Mississippi Gov. Tate Reeves signed a bill Tuesday restricting electric car manufacturers from selling vehicles in person unless they open franchised dealerships.
Defying calls from some fellow Republicans in the Legislature to veto the measure, Reeves enacted into law House Bill 401, introduced by Republican Rep. Trey Lamar of Senatobia. The law will force electric car companies such as Tesla and Rivian to sell vehicles through franchises rather than company-owned stores, which is how they currently operate.
“Almost 200 small businesses in communities across our state are seeking assurances that big manufacturers can’t just destroy their businesses. That’s fair!” Reeves, a Republican, said in a statement posted to social media. “I also recognize that innovation in this industry is inevitable. And with innovation comes new companies with new business models. I am committed to find long-term solutions—in an ever changing market.”
The bill does not restrict the sale of electric cars, as people can buy them online. But if they want to buy an electric car in person, they would have to drive to the state’s only Tesla store in Brandon, which will be allowed to remain open under the new law. Tesla or any other electric car company could not open a new brick-and-mortar location to sell cars unless they enter a franchise agreement.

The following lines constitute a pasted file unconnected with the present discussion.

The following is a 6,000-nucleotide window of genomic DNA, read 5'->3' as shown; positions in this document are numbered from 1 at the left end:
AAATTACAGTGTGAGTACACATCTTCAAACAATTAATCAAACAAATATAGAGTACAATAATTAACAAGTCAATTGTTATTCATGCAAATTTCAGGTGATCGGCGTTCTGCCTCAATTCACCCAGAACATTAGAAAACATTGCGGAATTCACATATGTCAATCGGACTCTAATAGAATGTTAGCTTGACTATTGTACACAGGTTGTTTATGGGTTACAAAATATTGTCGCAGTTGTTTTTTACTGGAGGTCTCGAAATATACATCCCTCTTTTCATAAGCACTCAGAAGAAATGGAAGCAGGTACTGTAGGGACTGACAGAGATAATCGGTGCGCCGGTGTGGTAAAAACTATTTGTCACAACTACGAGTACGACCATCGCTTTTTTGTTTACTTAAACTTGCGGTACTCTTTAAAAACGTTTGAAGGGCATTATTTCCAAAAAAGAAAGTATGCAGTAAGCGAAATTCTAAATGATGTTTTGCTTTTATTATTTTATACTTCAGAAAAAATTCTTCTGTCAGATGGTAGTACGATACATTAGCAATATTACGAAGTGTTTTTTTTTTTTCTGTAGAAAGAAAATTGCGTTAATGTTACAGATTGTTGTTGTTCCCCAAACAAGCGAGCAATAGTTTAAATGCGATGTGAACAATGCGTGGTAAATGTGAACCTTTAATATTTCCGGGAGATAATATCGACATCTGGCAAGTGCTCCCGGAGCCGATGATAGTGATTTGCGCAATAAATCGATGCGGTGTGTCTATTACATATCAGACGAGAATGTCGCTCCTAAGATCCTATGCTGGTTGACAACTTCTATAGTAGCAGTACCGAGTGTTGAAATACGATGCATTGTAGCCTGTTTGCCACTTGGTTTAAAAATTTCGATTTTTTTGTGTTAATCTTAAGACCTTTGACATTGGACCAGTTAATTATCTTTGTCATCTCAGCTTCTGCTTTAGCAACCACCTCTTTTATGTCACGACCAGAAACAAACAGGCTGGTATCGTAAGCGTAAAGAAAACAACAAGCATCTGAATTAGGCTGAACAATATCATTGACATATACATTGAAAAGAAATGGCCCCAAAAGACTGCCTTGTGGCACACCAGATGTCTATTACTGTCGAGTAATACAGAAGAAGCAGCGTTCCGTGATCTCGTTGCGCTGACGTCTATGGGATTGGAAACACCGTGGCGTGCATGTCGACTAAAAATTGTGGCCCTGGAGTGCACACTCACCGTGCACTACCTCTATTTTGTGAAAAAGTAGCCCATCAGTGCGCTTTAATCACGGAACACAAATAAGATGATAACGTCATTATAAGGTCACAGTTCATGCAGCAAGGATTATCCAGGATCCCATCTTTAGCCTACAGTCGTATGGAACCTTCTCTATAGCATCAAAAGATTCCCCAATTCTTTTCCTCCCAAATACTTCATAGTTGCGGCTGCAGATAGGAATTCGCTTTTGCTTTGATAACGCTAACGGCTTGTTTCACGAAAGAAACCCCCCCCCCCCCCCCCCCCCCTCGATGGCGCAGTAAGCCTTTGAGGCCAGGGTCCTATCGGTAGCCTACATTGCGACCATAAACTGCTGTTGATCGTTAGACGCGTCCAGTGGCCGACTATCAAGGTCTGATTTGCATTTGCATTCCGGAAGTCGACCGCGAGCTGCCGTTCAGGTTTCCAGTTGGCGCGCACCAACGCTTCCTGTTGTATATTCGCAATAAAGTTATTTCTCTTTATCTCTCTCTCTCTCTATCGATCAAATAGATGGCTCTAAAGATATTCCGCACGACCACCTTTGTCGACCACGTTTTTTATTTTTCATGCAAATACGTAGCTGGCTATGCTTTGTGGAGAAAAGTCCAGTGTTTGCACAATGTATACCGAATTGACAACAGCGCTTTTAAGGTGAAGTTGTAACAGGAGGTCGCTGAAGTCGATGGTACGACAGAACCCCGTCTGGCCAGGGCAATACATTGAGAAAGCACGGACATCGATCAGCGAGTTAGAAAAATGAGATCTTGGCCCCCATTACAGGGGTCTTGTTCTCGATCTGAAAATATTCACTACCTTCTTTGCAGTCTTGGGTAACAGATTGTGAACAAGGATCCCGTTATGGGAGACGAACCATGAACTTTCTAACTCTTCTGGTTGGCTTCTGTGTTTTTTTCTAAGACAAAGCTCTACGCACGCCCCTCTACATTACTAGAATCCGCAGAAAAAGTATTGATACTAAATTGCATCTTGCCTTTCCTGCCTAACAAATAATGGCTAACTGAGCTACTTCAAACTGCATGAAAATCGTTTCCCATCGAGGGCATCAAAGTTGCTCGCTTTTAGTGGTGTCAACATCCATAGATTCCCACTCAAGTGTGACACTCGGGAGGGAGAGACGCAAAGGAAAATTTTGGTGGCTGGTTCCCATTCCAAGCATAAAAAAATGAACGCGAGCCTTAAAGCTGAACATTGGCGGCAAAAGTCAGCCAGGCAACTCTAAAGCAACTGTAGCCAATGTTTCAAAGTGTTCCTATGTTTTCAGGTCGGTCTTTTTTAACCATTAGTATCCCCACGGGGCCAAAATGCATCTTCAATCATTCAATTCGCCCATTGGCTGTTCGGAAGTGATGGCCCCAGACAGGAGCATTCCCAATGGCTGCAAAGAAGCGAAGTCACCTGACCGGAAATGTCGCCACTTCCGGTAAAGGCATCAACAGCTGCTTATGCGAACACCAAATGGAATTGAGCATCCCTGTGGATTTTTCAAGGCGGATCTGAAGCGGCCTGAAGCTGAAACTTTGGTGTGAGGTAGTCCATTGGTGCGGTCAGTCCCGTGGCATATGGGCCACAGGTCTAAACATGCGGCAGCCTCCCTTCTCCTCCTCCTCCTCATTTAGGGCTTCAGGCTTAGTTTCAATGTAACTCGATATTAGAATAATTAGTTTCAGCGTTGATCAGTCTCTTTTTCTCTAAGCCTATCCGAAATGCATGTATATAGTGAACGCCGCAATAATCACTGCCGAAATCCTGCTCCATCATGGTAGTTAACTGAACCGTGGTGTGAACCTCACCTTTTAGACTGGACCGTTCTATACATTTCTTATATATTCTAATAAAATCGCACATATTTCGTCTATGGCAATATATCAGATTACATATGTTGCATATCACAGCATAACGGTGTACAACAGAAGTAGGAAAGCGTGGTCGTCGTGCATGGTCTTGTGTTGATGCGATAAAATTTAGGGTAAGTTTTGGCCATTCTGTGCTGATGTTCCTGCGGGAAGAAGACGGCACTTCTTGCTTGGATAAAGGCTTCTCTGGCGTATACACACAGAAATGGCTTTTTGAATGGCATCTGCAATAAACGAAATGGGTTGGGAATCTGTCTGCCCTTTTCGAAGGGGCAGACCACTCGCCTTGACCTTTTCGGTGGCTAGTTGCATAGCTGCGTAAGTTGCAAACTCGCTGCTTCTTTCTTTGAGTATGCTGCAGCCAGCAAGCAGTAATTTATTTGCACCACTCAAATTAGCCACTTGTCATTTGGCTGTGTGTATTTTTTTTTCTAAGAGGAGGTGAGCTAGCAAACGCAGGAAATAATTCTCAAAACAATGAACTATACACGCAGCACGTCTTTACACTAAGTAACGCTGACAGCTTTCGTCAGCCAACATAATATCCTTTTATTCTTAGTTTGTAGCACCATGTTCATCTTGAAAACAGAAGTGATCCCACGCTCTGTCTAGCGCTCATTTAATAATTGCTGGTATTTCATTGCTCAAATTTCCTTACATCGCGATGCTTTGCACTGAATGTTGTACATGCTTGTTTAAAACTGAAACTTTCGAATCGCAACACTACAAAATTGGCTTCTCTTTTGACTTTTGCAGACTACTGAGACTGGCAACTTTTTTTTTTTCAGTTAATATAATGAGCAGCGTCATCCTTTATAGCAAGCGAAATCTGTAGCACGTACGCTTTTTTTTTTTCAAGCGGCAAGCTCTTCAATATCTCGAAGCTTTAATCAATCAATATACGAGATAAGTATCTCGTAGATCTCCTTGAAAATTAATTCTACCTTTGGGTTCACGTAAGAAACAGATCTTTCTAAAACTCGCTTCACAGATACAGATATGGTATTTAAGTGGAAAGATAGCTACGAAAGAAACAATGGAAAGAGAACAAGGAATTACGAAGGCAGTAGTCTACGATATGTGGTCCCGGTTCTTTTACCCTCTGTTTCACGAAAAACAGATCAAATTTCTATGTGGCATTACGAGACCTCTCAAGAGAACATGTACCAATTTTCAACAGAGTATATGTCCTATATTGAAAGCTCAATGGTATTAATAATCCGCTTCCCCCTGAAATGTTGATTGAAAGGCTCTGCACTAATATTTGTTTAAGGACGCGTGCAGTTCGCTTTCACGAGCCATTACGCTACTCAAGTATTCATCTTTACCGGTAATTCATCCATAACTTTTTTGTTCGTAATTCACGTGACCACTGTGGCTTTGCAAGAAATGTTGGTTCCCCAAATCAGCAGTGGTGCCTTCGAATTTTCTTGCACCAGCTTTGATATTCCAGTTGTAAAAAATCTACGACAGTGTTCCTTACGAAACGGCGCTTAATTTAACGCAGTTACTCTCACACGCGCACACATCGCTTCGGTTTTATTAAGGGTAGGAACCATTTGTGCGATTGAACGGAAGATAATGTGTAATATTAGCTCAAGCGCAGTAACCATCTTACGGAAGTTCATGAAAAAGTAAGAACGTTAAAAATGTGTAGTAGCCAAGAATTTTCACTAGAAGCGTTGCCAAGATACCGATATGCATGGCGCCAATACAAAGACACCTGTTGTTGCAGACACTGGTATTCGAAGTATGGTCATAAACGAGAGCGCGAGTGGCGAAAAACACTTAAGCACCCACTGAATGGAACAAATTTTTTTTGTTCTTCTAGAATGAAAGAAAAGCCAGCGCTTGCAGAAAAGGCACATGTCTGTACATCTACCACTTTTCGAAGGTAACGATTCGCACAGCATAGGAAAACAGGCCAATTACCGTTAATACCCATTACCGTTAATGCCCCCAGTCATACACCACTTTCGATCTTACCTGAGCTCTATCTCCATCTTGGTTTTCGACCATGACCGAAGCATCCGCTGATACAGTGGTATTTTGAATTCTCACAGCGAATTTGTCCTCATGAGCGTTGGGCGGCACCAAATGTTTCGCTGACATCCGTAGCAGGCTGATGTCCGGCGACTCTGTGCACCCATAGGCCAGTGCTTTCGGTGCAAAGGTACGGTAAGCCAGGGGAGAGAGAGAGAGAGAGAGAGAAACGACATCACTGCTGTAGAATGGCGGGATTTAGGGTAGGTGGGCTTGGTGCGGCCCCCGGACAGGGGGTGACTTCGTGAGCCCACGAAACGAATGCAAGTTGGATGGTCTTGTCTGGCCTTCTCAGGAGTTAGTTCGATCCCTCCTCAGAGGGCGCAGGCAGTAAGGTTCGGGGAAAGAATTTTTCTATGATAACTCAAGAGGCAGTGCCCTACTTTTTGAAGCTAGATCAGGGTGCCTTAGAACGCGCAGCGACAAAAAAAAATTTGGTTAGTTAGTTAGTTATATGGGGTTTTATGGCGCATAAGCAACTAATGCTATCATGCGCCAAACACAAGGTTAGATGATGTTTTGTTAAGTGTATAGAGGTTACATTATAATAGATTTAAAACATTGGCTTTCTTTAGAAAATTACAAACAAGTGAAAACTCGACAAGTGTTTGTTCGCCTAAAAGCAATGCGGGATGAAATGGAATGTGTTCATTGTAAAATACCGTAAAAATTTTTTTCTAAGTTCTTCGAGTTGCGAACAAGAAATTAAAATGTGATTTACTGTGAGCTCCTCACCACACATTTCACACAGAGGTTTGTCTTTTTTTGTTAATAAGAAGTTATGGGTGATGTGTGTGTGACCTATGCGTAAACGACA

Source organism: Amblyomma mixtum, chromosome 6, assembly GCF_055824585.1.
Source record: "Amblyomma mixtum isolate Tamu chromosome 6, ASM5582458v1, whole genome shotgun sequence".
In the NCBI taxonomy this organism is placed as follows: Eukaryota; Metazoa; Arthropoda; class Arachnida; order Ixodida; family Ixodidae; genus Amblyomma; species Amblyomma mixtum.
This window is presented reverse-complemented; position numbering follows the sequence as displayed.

Before the bill passed in a bipartisan 39-13 vote on March 3, it sparked an intraparty debate among GOP lawmakers. Opponents said it would interfere with the automobile market and stop electric carmakers from bringing new technology and jobs to the state. Proponents said the law would ensure all car manufacturers, regardless of their business model, play by the same rules.
Republican Sen. Brice Wiggins, a Republican from Pascagoula, had hoped Reeves would veto the legislation. Lawmakers were aiming to attract Tesla to Mississippi’s Gulf Coast, an area Wiggins called the state’s economic driver.
“In today’s world, if you don’t innovate, you lose out. We as a state cannot afford to lose out,” Wiggins told The Associated Press on Tuesday. “My vote against the bill was a vote for capitalism, competition and innovation rather than for a policy of protectionism.”
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